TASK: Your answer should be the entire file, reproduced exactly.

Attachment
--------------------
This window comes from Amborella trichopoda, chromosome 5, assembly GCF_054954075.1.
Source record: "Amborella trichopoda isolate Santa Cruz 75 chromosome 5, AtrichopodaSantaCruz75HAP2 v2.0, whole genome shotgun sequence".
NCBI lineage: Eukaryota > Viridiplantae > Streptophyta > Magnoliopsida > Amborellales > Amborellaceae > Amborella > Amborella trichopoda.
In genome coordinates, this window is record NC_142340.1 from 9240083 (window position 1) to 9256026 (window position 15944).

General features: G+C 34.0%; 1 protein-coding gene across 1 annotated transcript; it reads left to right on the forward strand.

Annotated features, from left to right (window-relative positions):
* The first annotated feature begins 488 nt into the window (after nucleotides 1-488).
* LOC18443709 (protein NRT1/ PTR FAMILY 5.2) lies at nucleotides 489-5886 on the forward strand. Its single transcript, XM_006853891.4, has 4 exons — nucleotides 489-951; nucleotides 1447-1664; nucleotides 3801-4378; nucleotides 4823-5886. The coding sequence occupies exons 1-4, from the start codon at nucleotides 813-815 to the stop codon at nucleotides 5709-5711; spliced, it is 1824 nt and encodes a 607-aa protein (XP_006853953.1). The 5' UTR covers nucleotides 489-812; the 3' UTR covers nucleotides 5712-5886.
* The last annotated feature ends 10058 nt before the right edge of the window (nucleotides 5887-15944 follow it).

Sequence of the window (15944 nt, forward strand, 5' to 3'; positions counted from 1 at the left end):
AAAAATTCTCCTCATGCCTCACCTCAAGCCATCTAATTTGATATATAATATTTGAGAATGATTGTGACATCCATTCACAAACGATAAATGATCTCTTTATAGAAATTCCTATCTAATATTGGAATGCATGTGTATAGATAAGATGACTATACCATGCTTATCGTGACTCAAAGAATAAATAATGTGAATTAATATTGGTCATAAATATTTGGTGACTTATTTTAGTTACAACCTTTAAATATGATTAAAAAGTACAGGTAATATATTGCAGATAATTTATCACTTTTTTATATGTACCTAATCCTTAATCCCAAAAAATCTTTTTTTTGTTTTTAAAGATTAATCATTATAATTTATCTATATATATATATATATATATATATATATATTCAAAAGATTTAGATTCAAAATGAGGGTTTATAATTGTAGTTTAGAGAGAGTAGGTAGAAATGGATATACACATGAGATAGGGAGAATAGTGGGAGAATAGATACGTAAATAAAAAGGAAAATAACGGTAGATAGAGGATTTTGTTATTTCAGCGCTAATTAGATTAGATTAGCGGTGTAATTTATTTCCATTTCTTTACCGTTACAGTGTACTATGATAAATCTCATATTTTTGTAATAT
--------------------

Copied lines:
This window comes from Amborella trichopoda, chromosome 5, assembly GCF_054954075.1.
Source record: "Amborella trichopoda isolate Santa Cruz 75 chromosome 5, AtrichopodaSantaCruz75HAP2 v2.0, whole genome shotgun sequence".
NCBI lineage: Eukaryota > Viridiplantae > Streptophyta > Magnoliopsida > Amborellales > Amborellaceae > Amborella > Amborella trichopoda.
In genome coordinates, this window is record NC_142340.1 from 9240083 (window position 1) to 9256026 (window position 15944).

General features: G+C 34.0%; 1 protein-coding gene across 1 annotated transcript; it reads left to right on the forward strand.

Annotated features, from left to right (window-relative positions):
* The first annotated feature begins 488 nt into the window (after nucleotides 1-488).
* LOC18443709 (protein NRT1/ PTR FAMILY 5.2) lies at nucleotides 489-5886 on the forward strand. Its single transcript, XM_006853891.4, has 4 exons — nucleotides 489-951; nucleotides 1447-1664; nucleotides 3801-4378; nucleotides 4823-5886. The coding sequence occupies exons 1-4, from the start codon at nucleotides 813-815 to the stop codon at nucleotides 5709-5711; spliced, it is 1824 nt and encodes a 607-aa protein (XP_006853953.1). The 5' UTR covers nucleotides 489-812; the 3' UTR covers nucleotides 5712-5886.
* The last annotated feature ends 10058 nt before the right edge of the window (nucleotides 5887-15944 follow it).

Sequence of the window (15944 nt, forward strand, 5' to 3'; positions counted from 1 at the left end):
AAAAATTCTCCTCATGCCTCACCTCAAGCCATCTAATTTGATATATAATATTTGAGAATGATTGTGACATCCATTCACAAACGATAAATGATCTCTTTATAGAAATTCCTATCTAATATTGGAATGCATGTGTATAGATAAGATGACTATACCATGCTTATCGTGACTCAAAGAATAAATAATGTGAATTAATATTGGTCATAAATATTTGGTGACTTATTTTAGTTACAACCTTTAAATATGATTAAAAAGTACAGGTAATATATTGCAGATAATTTATCACTTTTTTATATGTACCTAATCCTTAATCCCAAAAAATCTTTTTTTTGTTTTTAAAGATTAATCATTATAATTTATCTATATATATATATATATATATATATATATATTCAAAAGATTTAGATTCAAAATGAGGGTTTATAATTGTAGTTTAGAGAGAGTAGGTAGAAATGGATATACACATGAGATAGGGAGAATAGTGGGAGAATAGATACGTAAATAAAAAGGAAAATAACGGTAGATAGAGGATTTTGTTATTTCAGCGCTAATTAGATTAGATTAGCGGTGTAATTTATTTCCATTTCTTTACCGTTACAGTGTACTATGATAAATCTCATATTTTTGTAATAT